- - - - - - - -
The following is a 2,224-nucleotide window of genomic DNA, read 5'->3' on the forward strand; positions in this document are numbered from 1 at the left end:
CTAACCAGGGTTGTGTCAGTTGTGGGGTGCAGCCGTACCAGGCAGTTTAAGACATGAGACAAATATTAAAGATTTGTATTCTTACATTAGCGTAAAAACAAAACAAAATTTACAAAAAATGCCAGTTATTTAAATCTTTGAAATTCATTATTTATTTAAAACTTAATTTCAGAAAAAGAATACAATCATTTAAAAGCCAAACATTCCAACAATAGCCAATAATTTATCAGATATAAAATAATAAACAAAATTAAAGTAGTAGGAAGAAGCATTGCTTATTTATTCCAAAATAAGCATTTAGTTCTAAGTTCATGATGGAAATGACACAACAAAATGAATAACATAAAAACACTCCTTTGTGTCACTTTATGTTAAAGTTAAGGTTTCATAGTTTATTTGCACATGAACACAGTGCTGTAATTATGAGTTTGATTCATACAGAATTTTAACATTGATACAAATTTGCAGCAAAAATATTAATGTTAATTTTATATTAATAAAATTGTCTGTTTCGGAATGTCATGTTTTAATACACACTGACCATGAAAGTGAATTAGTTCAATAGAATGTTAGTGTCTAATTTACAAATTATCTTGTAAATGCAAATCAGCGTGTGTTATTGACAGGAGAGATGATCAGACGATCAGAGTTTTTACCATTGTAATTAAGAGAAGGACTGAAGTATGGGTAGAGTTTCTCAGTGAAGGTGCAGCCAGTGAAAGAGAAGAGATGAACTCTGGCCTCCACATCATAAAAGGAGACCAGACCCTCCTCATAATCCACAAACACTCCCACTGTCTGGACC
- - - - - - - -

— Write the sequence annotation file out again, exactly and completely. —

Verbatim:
The following is a 2,224-nucleotide window of genomic DNA, read 5'->3' on the forward strand; positions in this document are numbered from 1 at the left end:
CTAACCAGGGTTGTGTCAGTTGTGGGGTGCAGCCGTACCAGGCAGTTTAAGACATGAGACAAATATTAAAGATTTGTATTCTTACATTAGCGTAAAAACAAAACAAAATTTACAAAAAATGCCAGTTATTTAAATCTTTGAAATTCATTATTTATTTAAAACTTAATTTCAGAAAAAGAATACAATCATTTAAAAGCCAAACATTCCAACAATAGCCAATAATTTATCAGATATAAAATAATAAACAAAATTAAAGTAGTAGGAAGAAGCATTGCTTATTTATTCCAAAATAAGCATTTAGTTCTAAGTTCATGATGGAAATGACACAACAAAATGAATAACATAAAAACACTCCTTTGTGTCACTTTATGTTAAAGTTAAGGTTTCATAGTTTATTTGCACATGAACACAGTGCTGTAATTATGAGTTTGATTCATACAGAATTTTAACATTGATACAAATTTGCAGCAAAAATATTAATGTTAATTTTATATTAATAAAATTGTCTGTTTCGGAATGTCATGTTTTAATACACACTGACCATGAAAGTGAATTAGTTCAATAGAATGTTAGTGTCTAATTTACAAATTATCTTGTAAATGCAAATCAGCGTGTGTTATTGACAGGAGAGATGATCAGACGATCAGAGTTTTTACCATTGTAATTAAGAGAAGGACTGAAGTATGGGTAGAGTTTCTCAGTGAAGGTGCAGCCAGTGAAAGAGAAGAGATGAACTCTGGCCTCCACATCATAAAAGGAGACCAGACCCTCCTCATAATCCACAAACACTCCCACTGTCTGGACC